Monday, April 13, 2009

Easter Treats: Pancakes and Scones

Happy Easter Monday! Despite temperatures in the 30s and 40s (yes, I saw snow flurries Easter morning), warmer weather was definitely on everyone's mind as evidenced by some of the dishes we had over the weekend. Yes, there was lamb. Yes, there was ham. But we also enjoyed zucchini pancakes, as published in The New York Times Temporary Vegetarian column. I prepped everything ahead of time -- dry ingredients in one bowl, wet ingredients in another, shredded zucchini draining in a colander -- and mixed the batter right before frying. A double batch easily made 30 smallish pancakes with batter remaining (which I used the next day with fine results). Served with a dollop of garlicky cucumber yogurt salad (subbing dill for the cilantro and Penzey's Greek seasoning for Penzey's Turkish seasoning), it was a perfect appetizer: flavorful, light and something you could eat with your hands! A visit home also meant a visit to the local warehouse club store, and the opportunity to score fresh berries at reasonable prices, albeit a heavy carbon footprint. However, thrown into a scone mix from Orangette, by way of Everybody Likes Sandwiches, the results were worth it: barely sweet, the dense, biscuit-like dough was a great vehicle for the juicy blackberries and strawberries. Sprinkled with some cinnamon sugar, these scones and a cup of tea made a great pre-Easter mass breakfast...and post-mass breakfast II...and afternoon snack. Note to self: when berries are back in season at the Green Market, double the recipe!

Wednesday, April 8, 2009

Mangia Bologna: Shopping with Carmelita of Cook Italy (Part 1)

I'm pretty luck have a job that offers the perk of international travel. Over the years, I've been to some pretty nice places: Istanbul, Mexico City, Vancouver (actually, most of the international destinations pictured on the right sidebar). However, the one drawback is that my trips often come together at the last minute; leaving little time for planning, much less time to convince a friend to go along. Regardless, I *always* try to take a few vacation days around my trips (otherwise I would never get to see anything but the hotel) and have learned to have fun traveling solo. Last summer, while in Istanbul, I discovered a perfect solo travel activity: cooking courses. I attended a class at Cooking Alaturka and found that culinary tourism is a great way to break up a solo trip, and learn something about the culture and region in the process. Even with minimal time to plan, I knew I wanted to hit Bologna on my trip to Italy. A quick search turned up several culinary courses, but most were multi-day and expensive. However, one in particular popped up a few times: Cook Italy.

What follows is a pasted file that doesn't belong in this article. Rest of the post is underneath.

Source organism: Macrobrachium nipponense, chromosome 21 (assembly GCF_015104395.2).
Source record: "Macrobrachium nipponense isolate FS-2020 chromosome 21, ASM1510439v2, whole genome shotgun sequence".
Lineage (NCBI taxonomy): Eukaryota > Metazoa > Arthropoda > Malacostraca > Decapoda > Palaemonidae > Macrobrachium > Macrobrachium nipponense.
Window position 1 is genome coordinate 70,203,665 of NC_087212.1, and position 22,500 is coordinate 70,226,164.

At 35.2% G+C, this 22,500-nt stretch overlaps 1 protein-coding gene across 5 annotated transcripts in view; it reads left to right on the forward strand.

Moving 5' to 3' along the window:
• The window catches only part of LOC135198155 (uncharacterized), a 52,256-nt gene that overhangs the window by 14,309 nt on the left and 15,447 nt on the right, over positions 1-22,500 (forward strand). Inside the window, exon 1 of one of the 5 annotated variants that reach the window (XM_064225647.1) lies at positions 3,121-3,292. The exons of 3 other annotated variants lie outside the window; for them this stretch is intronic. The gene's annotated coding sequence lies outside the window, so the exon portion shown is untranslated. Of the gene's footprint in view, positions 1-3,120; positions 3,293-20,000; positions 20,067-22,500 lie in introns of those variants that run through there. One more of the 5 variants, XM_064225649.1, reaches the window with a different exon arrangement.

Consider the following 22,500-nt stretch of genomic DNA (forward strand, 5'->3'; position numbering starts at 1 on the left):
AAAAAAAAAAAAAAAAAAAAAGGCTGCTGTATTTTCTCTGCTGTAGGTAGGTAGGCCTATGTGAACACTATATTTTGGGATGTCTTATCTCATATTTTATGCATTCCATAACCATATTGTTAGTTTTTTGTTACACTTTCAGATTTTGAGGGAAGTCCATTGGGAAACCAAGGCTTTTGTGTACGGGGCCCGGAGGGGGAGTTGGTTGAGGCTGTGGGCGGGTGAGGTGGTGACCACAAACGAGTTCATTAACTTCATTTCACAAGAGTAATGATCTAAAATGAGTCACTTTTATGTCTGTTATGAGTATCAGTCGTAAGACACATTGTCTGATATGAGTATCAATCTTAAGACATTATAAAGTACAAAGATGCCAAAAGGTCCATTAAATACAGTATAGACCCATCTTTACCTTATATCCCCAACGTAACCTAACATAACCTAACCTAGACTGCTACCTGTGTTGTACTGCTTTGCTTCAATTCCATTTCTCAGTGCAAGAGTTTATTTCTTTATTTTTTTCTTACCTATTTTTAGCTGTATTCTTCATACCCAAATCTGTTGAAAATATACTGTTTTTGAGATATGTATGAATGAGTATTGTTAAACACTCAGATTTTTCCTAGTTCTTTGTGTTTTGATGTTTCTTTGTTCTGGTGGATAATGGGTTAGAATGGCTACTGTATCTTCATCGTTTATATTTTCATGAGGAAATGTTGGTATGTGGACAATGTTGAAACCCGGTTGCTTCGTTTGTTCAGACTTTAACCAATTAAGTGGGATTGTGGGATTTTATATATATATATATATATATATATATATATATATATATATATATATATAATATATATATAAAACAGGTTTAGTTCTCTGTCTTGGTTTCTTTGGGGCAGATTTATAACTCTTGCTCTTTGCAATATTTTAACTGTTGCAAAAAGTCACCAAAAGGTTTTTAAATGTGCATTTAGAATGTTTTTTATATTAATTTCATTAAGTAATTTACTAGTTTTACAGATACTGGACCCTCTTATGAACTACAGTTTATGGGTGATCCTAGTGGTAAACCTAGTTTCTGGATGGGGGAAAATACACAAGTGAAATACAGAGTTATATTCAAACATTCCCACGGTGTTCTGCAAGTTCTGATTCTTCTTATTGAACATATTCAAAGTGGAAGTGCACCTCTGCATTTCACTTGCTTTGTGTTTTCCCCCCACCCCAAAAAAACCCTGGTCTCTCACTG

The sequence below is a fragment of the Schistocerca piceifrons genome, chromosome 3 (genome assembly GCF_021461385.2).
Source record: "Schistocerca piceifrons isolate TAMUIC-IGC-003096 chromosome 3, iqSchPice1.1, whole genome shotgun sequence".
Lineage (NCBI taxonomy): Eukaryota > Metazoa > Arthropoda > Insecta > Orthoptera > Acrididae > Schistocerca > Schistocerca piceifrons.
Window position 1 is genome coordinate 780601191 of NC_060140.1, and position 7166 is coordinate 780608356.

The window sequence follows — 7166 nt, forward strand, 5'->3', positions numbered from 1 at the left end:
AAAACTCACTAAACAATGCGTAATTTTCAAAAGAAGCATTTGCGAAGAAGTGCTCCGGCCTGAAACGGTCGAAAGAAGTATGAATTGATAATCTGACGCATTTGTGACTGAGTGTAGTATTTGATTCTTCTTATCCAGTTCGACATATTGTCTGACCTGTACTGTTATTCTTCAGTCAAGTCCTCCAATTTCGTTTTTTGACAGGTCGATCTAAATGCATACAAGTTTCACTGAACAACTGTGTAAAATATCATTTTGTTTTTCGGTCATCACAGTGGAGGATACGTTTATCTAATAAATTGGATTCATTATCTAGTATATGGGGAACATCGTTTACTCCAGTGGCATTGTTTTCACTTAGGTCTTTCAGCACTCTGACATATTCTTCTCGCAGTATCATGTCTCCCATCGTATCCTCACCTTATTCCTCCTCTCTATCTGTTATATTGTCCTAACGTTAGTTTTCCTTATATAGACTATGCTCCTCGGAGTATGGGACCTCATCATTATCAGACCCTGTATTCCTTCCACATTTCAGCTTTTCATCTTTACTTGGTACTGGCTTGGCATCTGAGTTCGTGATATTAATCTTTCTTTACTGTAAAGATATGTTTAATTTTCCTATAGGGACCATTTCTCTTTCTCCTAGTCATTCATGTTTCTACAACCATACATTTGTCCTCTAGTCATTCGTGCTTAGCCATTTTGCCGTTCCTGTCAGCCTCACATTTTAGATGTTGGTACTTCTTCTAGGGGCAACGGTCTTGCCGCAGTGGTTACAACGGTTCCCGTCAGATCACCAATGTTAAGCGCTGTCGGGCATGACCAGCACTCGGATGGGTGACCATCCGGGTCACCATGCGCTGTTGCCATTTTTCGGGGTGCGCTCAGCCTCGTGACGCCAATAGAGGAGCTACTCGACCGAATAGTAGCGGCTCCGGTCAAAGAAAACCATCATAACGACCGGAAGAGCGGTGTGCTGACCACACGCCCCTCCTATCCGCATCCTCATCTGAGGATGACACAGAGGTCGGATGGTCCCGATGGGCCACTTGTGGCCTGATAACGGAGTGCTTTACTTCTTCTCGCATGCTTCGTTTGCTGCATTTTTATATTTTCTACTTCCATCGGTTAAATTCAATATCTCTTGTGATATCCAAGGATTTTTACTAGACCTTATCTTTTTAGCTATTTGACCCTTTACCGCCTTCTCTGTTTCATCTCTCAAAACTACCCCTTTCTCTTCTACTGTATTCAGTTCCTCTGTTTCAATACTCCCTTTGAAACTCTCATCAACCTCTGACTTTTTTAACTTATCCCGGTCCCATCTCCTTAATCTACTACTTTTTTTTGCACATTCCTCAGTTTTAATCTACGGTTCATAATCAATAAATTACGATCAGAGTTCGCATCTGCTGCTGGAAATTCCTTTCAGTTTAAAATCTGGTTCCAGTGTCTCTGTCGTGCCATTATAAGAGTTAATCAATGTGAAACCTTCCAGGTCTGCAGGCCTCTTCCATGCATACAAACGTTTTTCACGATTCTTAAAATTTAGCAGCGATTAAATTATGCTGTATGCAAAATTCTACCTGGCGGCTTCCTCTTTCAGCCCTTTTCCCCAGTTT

Run by the colorful Carmelita, Cook Italy offers a slew of courses, including a personalized one-day market tour and cooking lesson in Bologna. I emailed Carmelita on a Saturday night, confirmed the date on Sunday, went to my bank on Monday to send a deposit via wire transfer and departed for Italy that evening. The next foggy Friday morning, I hopped on the 07:30 Eurostar Italia and arrived at Bologna Centrale one hour later.

Bologna is quite a charming small city, even straight from the train station. It was an easy walk to the cafe (Terzi, Via Oberdan 10) Carmelita recommended as the meeting place.

I was Carmelita's only "guest" for the day. Although I worried it might be a little awkward, it was far from it! Carmelita, who has run the business for almost 10 years, is very knowledgeable and passionate about Bologna, food and Italy in general.

After a quick hello and coffee, we set off for the shops. First stop, a quick tour of Eataly Bologna.

Eataly Bologna, which only opened a few weeks before my visit, is an outpost of the larger Eataly in Turin. Carmelita told me the building, which was once a church and movie theater had been extensively remodeled. Picture a Barnes & Nobel meets Dean & Deluca, with extra cafes and food outposts for coffee, lunch or wine. With lots of books in Italian and English, including an extensive cooking section, Eataly is clearly designed for the Bologna yuppie -- highly designed and stylized, but, according to Carmelita, there are a few food gems mixed in with the products that may have earned shelf space more for their marketing and packaging. I was impressed with the interior: the casual spaces designed to grab a coffee or snack, the number of chairs inviting visitors to sit down and flip through a book or two, and the nice basement bathroom! With rumors circulating Eataly is coming to NYC next year, I will be curious to see if the concept is more similar to the Bologna store (likely, due to space issues) or Turin location. But with other shopping to do, we set off, peaking in Gilberto (good for all types of balsamic, according to Carmelita) before checking out the produce stalls. Since I had barely eaten a vegetable on the trip, I asked if our lunch menu could take advantage of the lovely spring produce. And it was lovely. While we're just seeing the first ramps of the season in NYC, Bologna was already enjoying purple artichokes, slender asparagus stalks and fava in velvety pods. The little stalls we visited also had some non-local products, including fruit (plastic wrapped pineapple not grown in Italy). But Carmelita, a fan of tracability, a least in terms of growing region, shunned the strawberries and went for things like morels and zucchini, as well as this interesting citrus fruit with an edible pulp: citron or cedro/cendrone. With the produce in hand, next up was protein. Carmelita took me into her butchers shop (to gawk), but as it was Friday and Lent I was all for a fish lunch (especially after seeing the meat in it's close-to-natural-state). True confession: I never liked fish as a child. In fact, my mother once tried to convince me a scallop was a vegetable so I would try it (it didn't work). But I've since learned to enjoy most shellfish and some other types of seafood. But not sardines, although I can appreciate the beautiful color of these fresh specimens. As well as laugh at the antics of these odd crustaceans (I have no idea what they are, but am glad we did not purchase any after seeing them alive!).